|Project by Jonathan||posted 07-27-2010 04:18 PM||1815 views||3 times favorited||7 comments|
I have been blogging about making items for a fundraising event that will take place in a couple of days, this Thursday, July 29th. It is a fundraising event for my wife, as she will be participating in the Susan G. Komen 3-Day Walk for the Cure in the middle of November in San Diego.
If you’re interested, the blog about these items starts here:
There will be a drawing held at the fundraiser, and this is the first item I’ve completed for the drawing. I’m still working on the others.
This cutting board/serving board/serving tray (whatever you want to call it) is made of cherry, walnut, and curly maple. I always try to hand-select the pieces of wood and cut out what I feel will be the best grain, color, etc. for the project. Here I cut out this section of curly maple, as I liked the extra shimmer of this part of the board, as well as the flow of the grain. I tried to keep the walnut as strictly a contrasting color, rather than choosing any wild or wavy grain. And the cherry, I chose for it’s grain orientation (I especially like the edge grain).
I also made this useable on both sides, not attaching any feet, and keeping my brand down in a corner. That way, they can cut on one side and serve on the other if they want to (and I’ll make that suggestion so they don’t chop up both sides of the board). I put the brand on the less attractive side (cutting board side), leaving the other side as the presentation side.
-Wood: All of the stock was 4/4 to start with, with the cherry and walnut being 13/16” and the curly maple 15/16”
-Overall Length: 15-3/4”
-Overall Width: 12-3/16”
-Final Thickness: 25/32”
-Cherry Width: 1-7/16” (times 2-pieces)
-Walnut Width: 2-1/8” (times 2-pieces)
-Curly Maple Width: 5”
-Freehand routed 45-degree chamfer on bottom edge
-Freehand routed 1/4-roundover on top edge, with a slightly tapered lip
-Titebond III with plenty of clamps
-Beltsander (small Porter Cable)
-Drum Sander (a new acquisition, and something I would not part with!)
-Random Orbital Sander
-Hand sanded through 120-150-220-grit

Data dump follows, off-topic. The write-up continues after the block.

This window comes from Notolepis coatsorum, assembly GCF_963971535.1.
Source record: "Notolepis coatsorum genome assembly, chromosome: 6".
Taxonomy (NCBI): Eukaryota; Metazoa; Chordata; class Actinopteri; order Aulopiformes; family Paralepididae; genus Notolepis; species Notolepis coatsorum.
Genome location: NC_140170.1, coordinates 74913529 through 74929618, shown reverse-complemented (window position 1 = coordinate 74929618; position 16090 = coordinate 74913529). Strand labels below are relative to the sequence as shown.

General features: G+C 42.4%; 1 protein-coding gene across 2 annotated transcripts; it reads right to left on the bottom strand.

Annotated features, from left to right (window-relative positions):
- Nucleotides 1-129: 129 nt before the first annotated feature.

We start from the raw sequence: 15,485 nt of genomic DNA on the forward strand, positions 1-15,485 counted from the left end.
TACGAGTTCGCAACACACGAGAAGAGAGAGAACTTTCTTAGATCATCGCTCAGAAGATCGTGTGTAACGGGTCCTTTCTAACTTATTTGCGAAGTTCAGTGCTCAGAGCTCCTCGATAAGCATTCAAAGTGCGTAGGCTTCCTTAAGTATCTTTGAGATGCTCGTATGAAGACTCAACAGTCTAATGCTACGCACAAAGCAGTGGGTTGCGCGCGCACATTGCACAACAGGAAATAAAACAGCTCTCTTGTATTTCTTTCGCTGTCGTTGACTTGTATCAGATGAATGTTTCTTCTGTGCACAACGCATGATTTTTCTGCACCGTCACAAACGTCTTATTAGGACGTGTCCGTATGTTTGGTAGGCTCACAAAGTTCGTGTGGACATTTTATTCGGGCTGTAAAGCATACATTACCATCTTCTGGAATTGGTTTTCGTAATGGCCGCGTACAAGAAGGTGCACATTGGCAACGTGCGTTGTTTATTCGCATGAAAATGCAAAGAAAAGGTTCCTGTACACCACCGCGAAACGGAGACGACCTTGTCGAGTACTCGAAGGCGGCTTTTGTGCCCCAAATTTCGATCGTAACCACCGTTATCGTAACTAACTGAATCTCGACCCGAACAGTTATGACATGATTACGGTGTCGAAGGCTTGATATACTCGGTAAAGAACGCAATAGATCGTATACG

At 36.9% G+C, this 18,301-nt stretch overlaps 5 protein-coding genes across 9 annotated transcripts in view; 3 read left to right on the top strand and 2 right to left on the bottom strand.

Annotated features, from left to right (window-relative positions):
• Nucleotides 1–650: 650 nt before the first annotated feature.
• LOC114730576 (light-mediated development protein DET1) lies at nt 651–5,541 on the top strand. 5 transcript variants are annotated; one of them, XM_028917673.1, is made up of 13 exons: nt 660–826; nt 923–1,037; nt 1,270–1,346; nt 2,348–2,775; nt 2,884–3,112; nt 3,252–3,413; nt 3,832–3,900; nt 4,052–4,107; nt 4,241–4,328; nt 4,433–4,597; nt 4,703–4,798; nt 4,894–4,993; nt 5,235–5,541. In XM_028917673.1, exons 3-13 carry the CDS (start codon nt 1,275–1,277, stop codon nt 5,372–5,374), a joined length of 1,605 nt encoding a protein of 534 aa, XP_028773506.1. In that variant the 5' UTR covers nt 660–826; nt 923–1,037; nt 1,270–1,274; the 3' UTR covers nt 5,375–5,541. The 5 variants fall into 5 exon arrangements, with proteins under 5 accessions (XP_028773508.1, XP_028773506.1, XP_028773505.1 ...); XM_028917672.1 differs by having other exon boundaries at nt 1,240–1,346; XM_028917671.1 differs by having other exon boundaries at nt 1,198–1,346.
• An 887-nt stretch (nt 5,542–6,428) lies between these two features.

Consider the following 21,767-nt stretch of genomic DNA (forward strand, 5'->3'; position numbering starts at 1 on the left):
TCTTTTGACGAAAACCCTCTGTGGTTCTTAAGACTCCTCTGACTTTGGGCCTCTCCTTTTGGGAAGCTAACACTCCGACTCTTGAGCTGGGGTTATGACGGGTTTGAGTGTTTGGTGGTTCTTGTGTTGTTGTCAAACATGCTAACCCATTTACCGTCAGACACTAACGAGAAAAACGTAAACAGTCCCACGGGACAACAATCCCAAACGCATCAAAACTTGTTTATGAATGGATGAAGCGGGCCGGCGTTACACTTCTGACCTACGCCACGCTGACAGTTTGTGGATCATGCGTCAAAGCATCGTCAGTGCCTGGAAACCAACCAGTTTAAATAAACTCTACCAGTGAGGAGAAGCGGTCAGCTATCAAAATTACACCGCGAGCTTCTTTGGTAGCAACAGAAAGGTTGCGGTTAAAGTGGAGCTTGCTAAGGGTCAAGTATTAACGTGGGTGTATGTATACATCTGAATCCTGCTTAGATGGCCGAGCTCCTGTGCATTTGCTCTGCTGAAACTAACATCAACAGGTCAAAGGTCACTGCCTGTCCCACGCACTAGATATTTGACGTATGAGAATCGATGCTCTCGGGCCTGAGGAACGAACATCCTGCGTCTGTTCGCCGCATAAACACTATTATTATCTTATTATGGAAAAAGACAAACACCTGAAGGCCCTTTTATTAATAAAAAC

-Router (handheld… no table yet)
-My new personal brand
-Shop vacuum and mineral spirits to remove sawdust before finishing
-A dozen or so coats of mineral oil over the course of a week
-George’s Club House Wax (a mix of mineral oil and beeswax) for the top coat
New skills, tools, etc. used on this project:
-The personal brand. I think this is going to take a little getting used to. You have to make sure you hold it on long enough because it’s impossible to set it back down for a second try in the exact same spot. However, mine seems to be a touch higher where my name is at? Either that, or I’m consistently putting too much motion/pressure back towards me when setting it down and slowly rocking it around? I’d rather go a touch too deep on this, than too light, as you can always handsand around the brand to virtually eliminate any brown heat marks, but you can’t go back and reapply (not realistically, at least).
-Drum Sander. Wow, these things are amazing! Once you figure out the infeed and outfeed snipe issues, they are a pleasure to use. I would get rid of plenty of other things before I’d get rid of this! I fed this board through on a few passes and it was fantastic. I ran several things through at once during the first day I had it because I just couldn’t let it sit there!
-George’s Club House Wax. This is a mineral oil and beeswax combo that is more wax than oil, as it is in a solid form. Seems to work fine and smells good enough to eat, although I don’t think that’s a good idea. ;-)
Things I’d do differently:
-I did not put any grips/handles on the side as I thought the wood was probably not thick enough for this. If all of the stock would’ve been 15/16”, I think it would’ve been fine. There is the slight chamfer, but not enough to really slide your fingers underneath the board.
-The board would’ve been 16” long, which was the intent, but I was attempting to thickness plane the curly maple down a bit on the tablesaw (raise blade up, stand board on edge, feed board through tablesaw very carefully) before the glue-up and moved the stock a touch at the very beginning of the pass, putting a gouge in the maple. I had to cut the board a touch shorter to eliminate that mistake. Now that I have the drum sander though, this will be a thing of the past.
-I don’t care for the couple of mineral streaks in the curly maple, and feel it detracts from this particular piece. Next time, I’d either cut the board slightly narrower, or use a different piece of stock.
I will probably post back on here after the fundraiser is over.
I’m very proud of my wife for taking on this challenge and want to help her in any way I can, be it fundraising, training, moral support, you name it!
-- Jonathan, Denver, CO "Constructive criticism is welcome and valued as it gives me new perspectives and helps me to advance as a woodworker."